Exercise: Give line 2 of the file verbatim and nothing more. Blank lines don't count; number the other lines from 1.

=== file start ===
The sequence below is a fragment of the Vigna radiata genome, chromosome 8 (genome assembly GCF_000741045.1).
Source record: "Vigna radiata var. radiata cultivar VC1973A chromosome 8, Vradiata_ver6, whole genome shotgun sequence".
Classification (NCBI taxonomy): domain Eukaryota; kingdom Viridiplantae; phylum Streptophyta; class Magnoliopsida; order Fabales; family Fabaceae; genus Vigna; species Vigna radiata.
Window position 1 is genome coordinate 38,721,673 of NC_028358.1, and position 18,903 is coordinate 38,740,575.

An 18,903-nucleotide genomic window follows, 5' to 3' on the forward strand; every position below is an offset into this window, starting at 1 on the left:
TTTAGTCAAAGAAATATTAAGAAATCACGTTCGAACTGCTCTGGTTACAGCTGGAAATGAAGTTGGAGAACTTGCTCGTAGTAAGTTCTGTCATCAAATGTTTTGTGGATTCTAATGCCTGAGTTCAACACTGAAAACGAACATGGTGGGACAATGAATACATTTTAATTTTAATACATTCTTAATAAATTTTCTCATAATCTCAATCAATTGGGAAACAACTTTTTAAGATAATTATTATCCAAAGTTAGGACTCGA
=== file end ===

Source record: "Vigna radiata var. radiata cultivar VC1973A chromosome 8, Vradiata_ver6, whole genome shotgun sequence".